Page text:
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African Americans oppose war, but rarely protest
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Out of nearly 200 protesters outside Alliant Techsystems in Edina Matlock is the only African American. (MPR Photo/Brandt Williams)
Recent opinion polls suggest more African Americans are opposed to the war in Iraq than white Americans. Even so fewer African Americans than whites have come out to protest the war. Some say black minnesotans aren't coming out to protest because they have more pressing matters at hand. However, others say African Americans are actually more supportive of the war than the polls show and don't want to protest because it would be disrespectful to the troops.

Minneapolis, Minn. — The civil rights movement anthem, "We Shall Overcome" is heard in demonstrations for a wide range of causes. One day recently, a group of nearly 200 anti-war protesters sing the song outside the Edina offices of weapons maker Alliant Techsystems.

But unlike civil rights demonstrations, few African Americans have attended anti-war protests in the Twin Cities. Black faces are also hard to find in coverage of larger demonstrations in other cities around the country. At the Alliant Techsystems protest, Corey Matlock is the only African American.

"I've been to a few demonstrations where the African population has been growing more and more. But trying to come out here to Edina when most people don't have cars - I'm one of the fortunate ones out here to represent," Matlock said.

"I don't necessarily agree with [President] Bush. And because I'm supporting the troops, does not mean I'm supporting Bush."
- Toni Reams

Matlock works at a YWCA in Minneapolis where she talks daily with African Americans who do not share her concern about the war.

"They have to survive, that's what they're thinking. Yeah, there's another war going on, but they don't have enough food to feed their families," Matlock says. "I understand the complacency to a degree, but in order to make change you have to have your voice heard and be a part of the movement." Polls conducted by the PEW Research Center for People and the Press, the Atlanta Constitution and The Gallup Organization show that anywhere from half to three-quarters of African Americans oppose the war. For example, the Gallup poll shows that nearly 7 in 10 African Americans oppose the war in Iraq, while nearly 8 in 10 white Americans support it. Columbia University History and Political Science Professor Manning Marable says he's not surprised by the disparities.

"There are two parallel racial universes in the United States where blacks and whites live in the same country, we speak the same language and we are theoretically governed by the same sets of laws. But we perceive policital reality in fundamentally different ways," Marable said.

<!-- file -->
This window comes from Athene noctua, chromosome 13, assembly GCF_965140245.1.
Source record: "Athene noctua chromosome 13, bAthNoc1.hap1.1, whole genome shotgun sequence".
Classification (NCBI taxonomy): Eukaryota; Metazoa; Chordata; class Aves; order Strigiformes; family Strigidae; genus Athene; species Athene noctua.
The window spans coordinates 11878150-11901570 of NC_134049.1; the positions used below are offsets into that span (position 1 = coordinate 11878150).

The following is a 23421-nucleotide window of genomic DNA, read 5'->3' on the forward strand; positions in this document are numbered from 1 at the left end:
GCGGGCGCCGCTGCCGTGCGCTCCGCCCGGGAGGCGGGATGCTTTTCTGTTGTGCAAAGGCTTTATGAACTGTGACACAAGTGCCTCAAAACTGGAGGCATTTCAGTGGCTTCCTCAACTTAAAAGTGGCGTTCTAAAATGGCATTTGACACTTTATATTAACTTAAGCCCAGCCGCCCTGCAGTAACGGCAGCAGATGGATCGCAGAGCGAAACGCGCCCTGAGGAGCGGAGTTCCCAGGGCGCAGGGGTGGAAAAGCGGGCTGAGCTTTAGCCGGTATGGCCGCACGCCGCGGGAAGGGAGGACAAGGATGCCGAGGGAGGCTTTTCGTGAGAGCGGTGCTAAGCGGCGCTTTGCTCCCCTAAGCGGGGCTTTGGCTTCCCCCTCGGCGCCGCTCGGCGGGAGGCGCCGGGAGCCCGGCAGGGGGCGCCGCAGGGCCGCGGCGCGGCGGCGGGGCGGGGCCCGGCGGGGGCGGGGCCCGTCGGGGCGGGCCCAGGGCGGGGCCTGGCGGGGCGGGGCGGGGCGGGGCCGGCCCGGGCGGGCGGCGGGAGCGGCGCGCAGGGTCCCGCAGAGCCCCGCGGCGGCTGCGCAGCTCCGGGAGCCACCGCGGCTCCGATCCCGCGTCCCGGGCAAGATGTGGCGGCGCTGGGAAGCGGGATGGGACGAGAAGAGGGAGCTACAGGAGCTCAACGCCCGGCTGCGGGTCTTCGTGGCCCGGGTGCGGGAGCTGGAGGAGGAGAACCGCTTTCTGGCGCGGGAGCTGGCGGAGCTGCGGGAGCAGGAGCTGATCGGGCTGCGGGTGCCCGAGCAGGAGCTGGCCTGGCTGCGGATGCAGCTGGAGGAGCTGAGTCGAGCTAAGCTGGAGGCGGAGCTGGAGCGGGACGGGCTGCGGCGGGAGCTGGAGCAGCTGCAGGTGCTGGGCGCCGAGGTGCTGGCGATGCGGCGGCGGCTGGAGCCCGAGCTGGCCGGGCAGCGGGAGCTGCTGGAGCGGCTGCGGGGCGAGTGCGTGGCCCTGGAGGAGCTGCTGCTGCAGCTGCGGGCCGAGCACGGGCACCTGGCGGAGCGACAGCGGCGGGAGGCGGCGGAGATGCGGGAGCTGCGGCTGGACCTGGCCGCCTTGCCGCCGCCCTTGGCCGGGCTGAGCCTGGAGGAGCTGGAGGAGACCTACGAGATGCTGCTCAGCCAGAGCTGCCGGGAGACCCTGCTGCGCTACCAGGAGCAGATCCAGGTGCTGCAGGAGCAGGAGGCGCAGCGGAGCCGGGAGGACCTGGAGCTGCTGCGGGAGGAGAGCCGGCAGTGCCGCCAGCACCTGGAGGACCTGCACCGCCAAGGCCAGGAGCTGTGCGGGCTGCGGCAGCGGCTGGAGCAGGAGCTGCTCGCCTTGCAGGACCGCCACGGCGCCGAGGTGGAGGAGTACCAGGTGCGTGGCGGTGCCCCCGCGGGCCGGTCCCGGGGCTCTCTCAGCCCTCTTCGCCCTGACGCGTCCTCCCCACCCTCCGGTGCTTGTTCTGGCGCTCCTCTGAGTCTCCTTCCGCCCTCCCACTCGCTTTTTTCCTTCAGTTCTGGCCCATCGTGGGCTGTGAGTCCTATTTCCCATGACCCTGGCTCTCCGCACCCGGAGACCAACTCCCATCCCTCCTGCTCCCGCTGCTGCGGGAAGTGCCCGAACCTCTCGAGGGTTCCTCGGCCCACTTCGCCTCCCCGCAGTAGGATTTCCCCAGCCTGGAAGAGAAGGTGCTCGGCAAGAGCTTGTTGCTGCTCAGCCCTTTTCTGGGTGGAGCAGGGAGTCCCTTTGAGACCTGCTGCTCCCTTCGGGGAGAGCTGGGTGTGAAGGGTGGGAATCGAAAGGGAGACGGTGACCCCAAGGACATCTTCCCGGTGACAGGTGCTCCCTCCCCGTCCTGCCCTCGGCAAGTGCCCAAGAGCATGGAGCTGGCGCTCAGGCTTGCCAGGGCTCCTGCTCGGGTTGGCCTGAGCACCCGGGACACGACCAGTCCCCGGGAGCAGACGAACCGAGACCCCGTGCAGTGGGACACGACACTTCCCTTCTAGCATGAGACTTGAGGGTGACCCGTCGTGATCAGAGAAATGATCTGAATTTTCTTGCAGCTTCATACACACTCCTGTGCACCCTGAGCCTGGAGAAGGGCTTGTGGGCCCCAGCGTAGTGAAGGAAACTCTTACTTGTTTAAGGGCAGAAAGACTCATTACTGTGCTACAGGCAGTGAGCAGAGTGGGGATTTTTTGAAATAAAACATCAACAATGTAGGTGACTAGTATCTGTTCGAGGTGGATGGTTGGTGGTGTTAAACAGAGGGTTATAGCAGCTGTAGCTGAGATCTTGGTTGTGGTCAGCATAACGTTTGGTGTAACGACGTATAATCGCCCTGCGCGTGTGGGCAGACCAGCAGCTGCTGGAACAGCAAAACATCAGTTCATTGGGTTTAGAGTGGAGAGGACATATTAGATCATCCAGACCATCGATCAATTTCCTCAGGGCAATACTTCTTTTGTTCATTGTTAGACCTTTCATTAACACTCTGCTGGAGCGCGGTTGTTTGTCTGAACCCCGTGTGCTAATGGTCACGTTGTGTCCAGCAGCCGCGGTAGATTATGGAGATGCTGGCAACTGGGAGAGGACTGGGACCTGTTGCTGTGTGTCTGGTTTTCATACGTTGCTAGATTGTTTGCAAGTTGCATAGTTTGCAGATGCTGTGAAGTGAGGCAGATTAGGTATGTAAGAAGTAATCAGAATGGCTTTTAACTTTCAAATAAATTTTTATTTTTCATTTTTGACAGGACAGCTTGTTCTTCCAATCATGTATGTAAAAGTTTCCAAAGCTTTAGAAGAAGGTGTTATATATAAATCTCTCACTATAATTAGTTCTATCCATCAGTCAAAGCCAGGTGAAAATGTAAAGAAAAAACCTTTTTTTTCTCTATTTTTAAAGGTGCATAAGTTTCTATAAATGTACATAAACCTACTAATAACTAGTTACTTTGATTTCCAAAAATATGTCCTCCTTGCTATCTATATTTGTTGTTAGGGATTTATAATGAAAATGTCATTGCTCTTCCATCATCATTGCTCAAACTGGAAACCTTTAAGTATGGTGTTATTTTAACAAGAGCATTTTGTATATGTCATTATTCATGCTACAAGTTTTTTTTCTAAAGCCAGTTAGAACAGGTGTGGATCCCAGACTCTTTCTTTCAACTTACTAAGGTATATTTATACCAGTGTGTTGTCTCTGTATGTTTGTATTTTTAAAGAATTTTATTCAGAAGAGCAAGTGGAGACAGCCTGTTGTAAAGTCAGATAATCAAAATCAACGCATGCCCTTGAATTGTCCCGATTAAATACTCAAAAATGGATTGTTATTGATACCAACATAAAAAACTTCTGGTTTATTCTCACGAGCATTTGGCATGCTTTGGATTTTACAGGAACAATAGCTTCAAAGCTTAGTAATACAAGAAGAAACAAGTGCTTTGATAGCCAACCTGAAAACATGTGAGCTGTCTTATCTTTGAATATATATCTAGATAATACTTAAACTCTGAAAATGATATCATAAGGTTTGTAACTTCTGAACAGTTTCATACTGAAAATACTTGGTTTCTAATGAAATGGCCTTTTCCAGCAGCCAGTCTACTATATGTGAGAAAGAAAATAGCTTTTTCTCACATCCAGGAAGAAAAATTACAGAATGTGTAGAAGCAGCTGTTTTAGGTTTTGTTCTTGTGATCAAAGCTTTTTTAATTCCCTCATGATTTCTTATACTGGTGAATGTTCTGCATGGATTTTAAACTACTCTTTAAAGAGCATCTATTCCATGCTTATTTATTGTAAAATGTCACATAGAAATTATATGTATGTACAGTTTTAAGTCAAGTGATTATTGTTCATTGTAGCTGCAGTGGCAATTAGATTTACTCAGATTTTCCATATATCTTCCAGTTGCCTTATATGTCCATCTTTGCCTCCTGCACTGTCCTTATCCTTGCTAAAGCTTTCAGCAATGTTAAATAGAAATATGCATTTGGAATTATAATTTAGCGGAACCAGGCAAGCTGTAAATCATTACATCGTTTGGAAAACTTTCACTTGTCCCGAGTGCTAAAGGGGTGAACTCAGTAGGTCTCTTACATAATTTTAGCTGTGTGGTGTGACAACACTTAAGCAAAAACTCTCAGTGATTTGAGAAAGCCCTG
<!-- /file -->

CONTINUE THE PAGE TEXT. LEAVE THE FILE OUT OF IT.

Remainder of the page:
Marable says much of black opposition to the war grows from a distrust of the Bush Administration and it's stance on civil rights issues like affirmative action. When it comes to taking to the streets in protest against the war, Marable suggests that the absence of large numbers of African Americans, and other people of color, the issue may not be so much about race.

"They don't have the kind of luxury of leisure and critical reflection about foreign policy, foreign affairs, when they're trying to find and maintain a job," Marable says. "But that's not a black thing, that's a working class thing."

A demographic profile of the United States military shows that working class people are more likely to join the service and see combat in Iraq. African Americans, while nearly 13 percent of the nation's population, constitute 22 percent of enlisted personnel, according to Pentagon figures. The Pentagon also reports that more than 35 percent of women who enlist in the armed forces are black.

"I have a cousin over there," says Toni Reams. "And I'm fearful. I'm fearful for her life."

Reams is a poet and writer who lives in St. Paul. She says she has mixed feelings about the war. She finds it ironic that so African Americans join the military and risk their lives for a country that still doesn't quite accept them as people. But Reams says she has to respect her cousin's decision to join the military and support her even though she doesn't agree with the decision to go to war.

"I'm going to support my troops and I'm going to support those that are over there, 'cause it's not their war either, it's their job," Reams said. "They said they have to defend America - OK, let's defend America and I'm going to support them on that. I don't necessarily agree with [President] Bush. And because I'm supporting the troops, does not mean I'm supporting Bush."

Not every body believes the polls accurately portray African Americans' opinions on the war. Lucky Rosenbloom is a conservative activist who lives in St. Paul. He served in the Army for six years and supports the war. Rosenbloom says pollsters would get different numbers if they talked to the thousands of African Americans in the military and their families.

"They're going to tell you that, just like me, they are happy and they are willing to protect our country and our democracy, despite how imperfect we are," Rosenbloom said.

Local chapters of the NAACP and Urban League have not taken official stances on the war. And many Twin Cities black civil rights organizations have remained relatively quiet on the issue. Instead, groups like the Coalition of Black churches and the African American Leadership Summit are focusing on issues closer to home.

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